The Strategy of the Lloyd George Coalition, 1916-1918

By David French | Go to book overview

Introduction
Geography and Time: The Debate on British Strategy, 1916-1918

ON 31 October 1940 Winston Churchill told his War Cabinet that 'The question might be asked, "How are we to win the war?" This question was frequently posed in the years 1914-1918, but not even those at the centre of things could have possibly given a reply as late as August of the last year of the war.'1 The Prime Minister's reminiscences, designed to encourage his ministers to see a bright strategic future when they had little cause for such optimism, were bad history. Between 1914 and 1918 those, at the centre of things', the British policy-making élite, had several replies to the question of how Britain might win the war.

The notion that the debate within the policy-making élite was an almost gladiatorial contest between 'frock coats' (politicians/'easterners') and 'brass hats' (generals/'westerners') permeates much of the historiography of the war.2 The wide currency of these ideas is not surprising, for they have a venerable pedigree, dating back to the battle of the memoirs which commenced as soon as the guns stopped firing. They were lent weight by the prestige of writers like Lloyd George, Churchill, Robertson, and Hankey, who had themselves been members of the policy-making élite, and by historians as distinguished as Sir Basil Liddell Hart and Sir James Edmonds.3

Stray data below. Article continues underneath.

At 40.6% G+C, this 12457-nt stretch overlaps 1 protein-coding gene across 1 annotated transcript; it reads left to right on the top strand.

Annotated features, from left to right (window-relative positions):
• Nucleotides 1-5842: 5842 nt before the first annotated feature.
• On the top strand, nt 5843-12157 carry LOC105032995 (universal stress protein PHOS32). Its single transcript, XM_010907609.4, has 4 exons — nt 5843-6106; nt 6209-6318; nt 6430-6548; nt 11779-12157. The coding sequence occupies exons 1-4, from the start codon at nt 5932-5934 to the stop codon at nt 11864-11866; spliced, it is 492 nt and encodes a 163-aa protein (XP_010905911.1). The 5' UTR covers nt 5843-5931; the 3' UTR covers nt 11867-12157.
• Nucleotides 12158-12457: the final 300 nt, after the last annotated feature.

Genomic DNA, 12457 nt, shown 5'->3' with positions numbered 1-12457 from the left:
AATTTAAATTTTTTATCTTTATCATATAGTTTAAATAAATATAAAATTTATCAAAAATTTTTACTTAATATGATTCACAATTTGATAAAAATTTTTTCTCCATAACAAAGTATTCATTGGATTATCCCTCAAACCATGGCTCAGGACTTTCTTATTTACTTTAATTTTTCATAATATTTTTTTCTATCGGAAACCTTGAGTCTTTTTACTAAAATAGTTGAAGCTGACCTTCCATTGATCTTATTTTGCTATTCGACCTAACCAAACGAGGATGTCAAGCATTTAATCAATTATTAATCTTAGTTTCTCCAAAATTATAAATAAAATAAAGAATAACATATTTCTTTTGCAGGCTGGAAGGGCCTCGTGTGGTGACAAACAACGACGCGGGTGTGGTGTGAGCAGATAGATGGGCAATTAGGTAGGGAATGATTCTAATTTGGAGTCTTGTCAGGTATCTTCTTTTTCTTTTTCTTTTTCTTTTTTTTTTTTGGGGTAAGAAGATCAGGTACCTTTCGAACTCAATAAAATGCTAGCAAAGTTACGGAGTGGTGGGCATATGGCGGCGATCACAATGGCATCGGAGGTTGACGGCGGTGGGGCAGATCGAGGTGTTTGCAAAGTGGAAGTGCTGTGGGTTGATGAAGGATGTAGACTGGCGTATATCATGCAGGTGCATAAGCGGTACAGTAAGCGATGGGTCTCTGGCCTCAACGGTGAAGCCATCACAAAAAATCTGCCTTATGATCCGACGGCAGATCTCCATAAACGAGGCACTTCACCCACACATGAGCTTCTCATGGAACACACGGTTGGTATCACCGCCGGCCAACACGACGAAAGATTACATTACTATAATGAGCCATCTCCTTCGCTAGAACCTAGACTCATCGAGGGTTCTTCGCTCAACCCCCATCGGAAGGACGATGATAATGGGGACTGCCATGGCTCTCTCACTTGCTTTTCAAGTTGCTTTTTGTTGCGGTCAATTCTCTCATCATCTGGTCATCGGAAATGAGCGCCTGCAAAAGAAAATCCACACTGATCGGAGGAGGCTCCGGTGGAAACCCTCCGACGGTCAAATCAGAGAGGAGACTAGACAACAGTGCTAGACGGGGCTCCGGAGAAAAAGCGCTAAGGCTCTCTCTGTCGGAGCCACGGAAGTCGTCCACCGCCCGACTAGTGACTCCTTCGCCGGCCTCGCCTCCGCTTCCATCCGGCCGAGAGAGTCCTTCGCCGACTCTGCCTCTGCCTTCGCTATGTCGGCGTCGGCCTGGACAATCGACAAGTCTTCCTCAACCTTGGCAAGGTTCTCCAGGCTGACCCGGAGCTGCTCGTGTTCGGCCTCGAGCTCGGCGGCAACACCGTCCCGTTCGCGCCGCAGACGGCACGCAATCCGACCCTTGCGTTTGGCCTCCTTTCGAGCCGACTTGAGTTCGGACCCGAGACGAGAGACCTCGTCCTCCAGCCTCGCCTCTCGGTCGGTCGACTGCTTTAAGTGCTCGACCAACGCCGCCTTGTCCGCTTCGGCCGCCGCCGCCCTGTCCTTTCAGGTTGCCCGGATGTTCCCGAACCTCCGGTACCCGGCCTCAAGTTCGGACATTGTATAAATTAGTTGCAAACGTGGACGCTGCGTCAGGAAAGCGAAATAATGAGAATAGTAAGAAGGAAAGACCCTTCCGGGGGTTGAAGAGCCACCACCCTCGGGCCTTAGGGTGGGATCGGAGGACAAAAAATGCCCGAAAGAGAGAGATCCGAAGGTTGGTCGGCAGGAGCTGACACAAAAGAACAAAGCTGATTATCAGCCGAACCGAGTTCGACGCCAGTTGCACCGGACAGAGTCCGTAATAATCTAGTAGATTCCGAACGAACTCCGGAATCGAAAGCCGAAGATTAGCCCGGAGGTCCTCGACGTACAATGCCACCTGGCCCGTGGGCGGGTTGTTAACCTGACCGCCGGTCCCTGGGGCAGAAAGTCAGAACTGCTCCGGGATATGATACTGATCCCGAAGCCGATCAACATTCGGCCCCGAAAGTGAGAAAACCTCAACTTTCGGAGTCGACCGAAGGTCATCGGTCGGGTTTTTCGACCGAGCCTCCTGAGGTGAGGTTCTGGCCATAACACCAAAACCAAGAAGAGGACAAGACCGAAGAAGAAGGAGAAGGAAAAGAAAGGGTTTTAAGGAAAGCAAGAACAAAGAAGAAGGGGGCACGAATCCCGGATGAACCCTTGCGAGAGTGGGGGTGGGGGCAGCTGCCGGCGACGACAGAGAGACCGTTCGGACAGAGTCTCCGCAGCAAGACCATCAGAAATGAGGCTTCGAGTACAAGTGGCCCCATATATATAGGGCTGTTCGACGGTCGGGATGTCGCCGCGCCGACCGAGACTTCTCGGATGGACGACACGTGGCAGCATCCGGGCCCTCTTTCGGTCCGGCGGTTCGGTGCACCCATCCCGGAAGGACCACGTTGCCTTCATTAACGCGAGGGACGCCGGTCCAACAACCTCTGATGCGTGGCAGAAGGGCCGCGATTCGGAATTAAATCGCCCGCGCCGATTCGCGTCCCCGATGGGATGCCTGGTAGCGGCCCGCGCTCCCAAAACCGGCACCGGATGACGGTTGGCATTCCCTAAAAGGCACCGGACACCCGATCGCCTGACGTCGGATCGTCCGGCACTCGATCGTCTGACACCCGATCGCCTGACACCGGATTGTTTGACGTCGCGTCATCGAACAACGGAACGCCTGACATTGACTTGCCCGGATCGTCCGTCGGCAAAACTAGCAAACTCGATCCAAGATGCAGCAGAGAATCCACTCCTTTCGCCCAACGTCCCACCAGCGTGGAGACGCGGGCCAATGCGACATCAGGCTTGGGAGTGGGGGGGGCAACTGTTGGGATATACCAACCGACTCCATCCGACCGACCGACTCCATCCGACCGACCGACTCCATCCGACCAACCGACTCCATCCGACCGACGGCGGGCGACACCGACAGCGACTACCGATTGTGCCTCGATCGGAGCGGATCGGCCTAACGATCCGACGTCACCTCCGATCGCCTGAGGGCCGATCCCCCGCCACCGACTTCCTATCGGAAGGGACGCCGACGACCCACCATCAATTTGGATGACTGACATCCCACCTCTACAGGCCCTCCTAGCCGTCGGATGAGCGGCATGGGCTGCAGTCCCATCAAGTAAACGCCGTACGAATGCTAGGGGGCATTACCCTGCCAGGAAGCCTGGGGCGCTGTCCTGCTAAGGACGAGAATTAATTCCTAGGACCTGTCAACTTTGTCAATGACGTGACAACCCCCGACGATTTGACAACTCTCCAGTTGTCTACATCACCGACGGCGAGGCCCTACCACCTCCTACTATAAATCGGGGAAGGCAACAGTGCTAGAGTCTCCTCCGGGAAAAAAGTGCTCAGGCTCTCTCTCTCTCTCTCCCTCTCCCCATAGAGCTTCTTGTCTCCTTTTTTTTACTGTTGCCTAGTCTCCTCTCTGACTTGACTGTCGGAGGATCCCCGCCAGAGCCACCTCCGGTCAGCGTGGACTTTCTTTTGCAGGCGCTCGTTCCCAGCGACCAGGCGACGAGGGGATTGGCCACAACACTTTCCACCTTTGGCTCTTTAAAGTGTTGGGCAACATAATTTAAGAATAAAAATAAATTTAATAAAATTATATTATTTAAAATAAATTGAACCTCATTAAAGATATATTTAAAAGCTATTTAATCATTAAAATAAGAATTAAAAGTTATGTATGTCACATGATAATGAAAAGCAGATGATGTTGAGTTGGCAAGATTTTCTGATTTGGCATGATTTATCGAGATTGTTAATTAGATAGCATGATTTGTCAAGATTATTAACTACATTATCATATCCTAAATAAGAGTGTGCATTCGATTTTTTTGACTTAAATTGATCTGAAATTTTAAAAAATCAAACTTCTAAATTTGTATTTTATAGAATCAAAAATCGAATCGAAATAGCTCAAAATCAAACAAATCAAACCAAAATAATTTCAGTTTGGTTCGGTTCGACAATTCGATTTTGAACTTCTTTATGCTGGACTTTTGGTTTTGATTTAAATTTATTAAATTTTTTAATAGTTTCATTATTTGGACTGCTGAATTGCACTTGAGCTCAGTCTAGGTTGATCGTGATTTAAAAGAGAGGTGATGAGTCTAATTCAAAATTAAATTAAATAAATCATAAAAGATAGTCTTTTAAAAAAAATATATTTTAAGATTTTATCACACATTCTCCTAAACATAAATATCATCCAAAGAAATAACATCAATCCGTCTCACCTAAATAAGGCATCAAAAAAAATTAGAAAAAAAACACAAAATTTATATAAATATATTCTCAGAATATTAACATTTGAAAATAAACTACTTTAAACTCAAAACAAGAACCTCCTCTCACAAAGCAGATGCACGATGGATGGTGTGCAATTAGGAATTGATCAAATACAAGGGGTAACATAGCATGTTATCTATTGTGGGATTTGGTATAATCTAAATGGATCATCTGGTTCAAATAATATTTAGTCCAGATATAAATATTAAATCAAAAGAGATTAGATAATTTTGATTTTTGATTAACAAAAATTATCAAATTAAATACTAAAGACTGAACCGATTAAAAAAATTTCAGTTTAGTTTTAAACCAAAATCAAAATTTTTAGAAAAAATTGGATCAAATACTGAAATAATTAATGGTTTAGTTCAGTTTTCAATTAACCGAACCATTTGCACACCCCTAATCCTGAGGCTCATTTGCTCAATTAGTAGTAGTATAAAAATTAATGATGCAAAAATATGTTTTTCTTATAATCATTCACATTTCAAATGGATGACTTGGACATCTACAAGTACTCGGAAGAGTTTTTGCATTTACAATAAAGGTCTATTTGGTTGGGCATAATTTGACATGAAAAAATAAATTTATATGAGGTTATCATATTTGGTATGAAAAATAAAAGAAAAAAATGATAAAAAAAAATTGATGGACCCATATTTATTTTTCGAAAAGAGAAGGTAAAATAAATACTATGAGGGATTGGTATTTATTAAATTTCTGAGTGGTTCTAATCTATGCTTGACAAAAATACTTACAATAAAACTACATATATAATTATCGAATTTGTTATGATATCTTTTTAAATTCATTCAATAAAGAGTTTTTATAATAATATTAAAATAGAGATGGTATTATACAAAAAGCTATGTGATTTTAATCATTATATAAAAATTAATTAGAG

____________________
1
Quoted in E. A. Cohen, "Churchill and Coalition Strategy in World War II", in P. M. Kennedy (ed.), Grand Strategies in War and Peace ( New Haven, Conn., 1991), 66.
2
I have adopted the concept of the policy-making élite from D. C. Watt, "The nature of the Foreign-policy-making Élite in Britain", in id., Personalities and Policies: Studies in the Formation of British Foreign Policy in the Twentieth Century ( London, 1965), 1-15.
3
See e.g. B. H. Liddell Hart, History of the First World War ( London, 1930; 2nd edn. 1972), 136-7, 166; M. Hankey, The Supreme Command 1914-1918 ( London, 1961), ii.466-70; D. R. Woodward, Lloyd George and the Generals ( Newark, NJ, 1983), passim; R. Blake (ed.), The Private Papers of Douglas Haig 1914-1918 ( London, 1952), 30-2; D. Lloyd George, War Memoirs, 2 vols. ( London, 1938), passim; W. S. Churchill, The World Crisis 1911-1918, 2 vols. ( London, 1968); G. A. B. Dewar and J. H. Boraston, Sir Douglas Haig's Command December 19,1915, to November 11, 1918

-1-

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